Chapter 3: Geologic Structure and Landforms
Geologic interpretation of images begins with the identification of lineaments, “regional linear features caused by linear arrangement of regional morphological features such as streams, escarpments, and mountain ranges and tonal features that in many areas are the surface expressions of fractures or fault zones.”[i] The emphasis in this section is on geologic structures and landforms, both of which can be easily identified on air photographs and other images.
The sequence followed here is that often found in geomorphology books. Geologic structures and structurally controlled landforms are illustrated first, followed by images of mass wasting and of the results of the agents of erosion—running water, ground water, ice, wind and the sea. The meandering rivers of southern
3.17: Rain Splash Erosion on Ground Moraine Near Minnedosa
The area is underlain by hummocky ground moraine on which there is no integrated drainage pattern. Many hollows are occupied by sloughs (small lakes) 1, although some of them have been infilled or drained 2. In some places the farmer has constructed drainage ditches to improve surface drainage and help in slough removal 3. Most of the area has been cleared for agriculture, but rings of vegetation—sedges, bulrushes, cattails, and dwarf willows—surround the sloughs4.[i] In this late summer photo some of the land is cropped 5, but some areas have been left fallow 6. On the fallow land rain splash has removed fine-grained and dark-coloured organic constituents of the soil from ridges, leaving behind light-toned coarse materials. The result is that even minor ridges of a few metres height stand out as light-toned areas 7. This effect is partially masked where the land is cropped but can still be observed 8.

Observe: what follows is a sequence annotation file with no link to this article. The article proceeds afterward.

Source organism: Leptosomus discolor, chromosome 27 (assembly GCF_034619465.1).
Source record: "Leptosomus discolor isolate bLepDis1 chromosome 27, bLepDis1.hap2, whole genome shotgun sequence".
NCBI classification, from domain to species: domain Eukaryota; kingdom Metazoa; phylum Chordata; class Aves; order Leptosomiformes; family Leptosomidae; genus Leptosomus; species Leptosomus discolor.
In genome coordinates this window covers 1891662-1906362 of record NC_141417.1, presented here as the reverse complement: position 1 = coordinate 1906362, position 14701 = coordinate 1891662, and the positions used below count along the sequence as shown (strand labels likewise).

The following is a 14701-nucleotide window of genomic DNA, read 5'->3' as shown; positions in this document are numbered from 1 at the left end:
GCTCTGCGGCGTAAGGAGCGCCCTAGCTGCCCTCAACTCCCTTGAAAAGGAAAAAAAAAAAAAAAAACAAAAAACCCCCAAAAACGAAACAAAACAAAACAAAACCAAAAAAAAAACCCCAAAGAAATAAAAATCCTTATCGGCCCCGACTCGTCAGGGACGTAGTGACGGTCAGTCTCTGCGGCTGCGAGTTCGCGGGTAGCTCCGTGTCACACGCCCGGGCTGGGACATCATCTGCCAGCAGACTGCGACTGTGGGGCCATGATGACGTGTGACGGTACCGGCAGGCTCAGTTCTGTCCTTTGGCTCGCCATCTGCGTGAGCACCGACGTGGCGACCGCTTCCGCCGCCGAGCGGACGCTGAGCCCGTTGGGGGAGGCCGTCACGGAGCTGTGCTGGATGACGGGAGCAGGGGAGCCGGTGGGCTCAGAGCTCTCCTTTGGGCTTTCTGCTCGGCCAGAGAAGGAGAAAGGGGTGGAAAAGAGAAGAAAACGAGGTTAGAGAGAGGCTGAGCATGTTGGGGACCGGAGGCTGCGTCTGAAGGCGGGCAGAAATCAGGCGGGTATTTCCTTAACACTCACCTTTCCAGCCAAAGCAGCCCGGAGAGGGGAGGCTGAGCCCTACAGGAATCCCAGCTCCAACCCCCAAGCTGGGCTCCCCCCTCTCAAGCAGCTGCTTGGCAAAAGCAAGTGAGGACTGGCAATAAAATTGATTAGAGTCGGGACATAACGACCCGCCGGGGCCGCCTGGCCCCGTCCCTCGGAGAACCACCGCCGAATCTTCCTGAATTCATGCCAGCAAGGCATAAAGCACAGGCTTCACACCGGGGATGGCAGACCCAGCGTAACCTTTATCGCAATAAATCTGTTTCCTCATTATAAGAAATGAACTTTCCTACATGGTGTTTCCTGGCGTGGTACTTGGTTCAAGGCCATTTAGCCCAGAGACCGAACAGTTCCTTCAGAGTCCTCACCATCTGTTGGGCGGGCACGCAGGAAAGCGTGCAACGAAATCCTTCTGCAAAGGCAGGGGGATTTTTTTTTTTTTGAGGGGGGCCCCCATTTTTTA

The area displays the grid of the DLS system. Gravel roads follow section lines which can be easily seen 9, but quarter section lines are reflected by differences of land use and are not so easily identified 10. Six farms 11 exist in the area with most farm buildings being protected from the prevailing northwest winds by trees planted for this purpose 12. On this early morning image shadows are thrown almost due west 13.
Figure 3.17: Rain Splash Erosion on Ground Moraine Near Minnedosa
Vertical air photograph: A18971-2
Flight height: 8,720 feet a.s.l.; lens focal length: 152.32 mm
Date: October 22, 1964
Scale: 1:17,000 (approx.)
Location: Township , Range
Map sheets: 1:250,000 62J Neepawa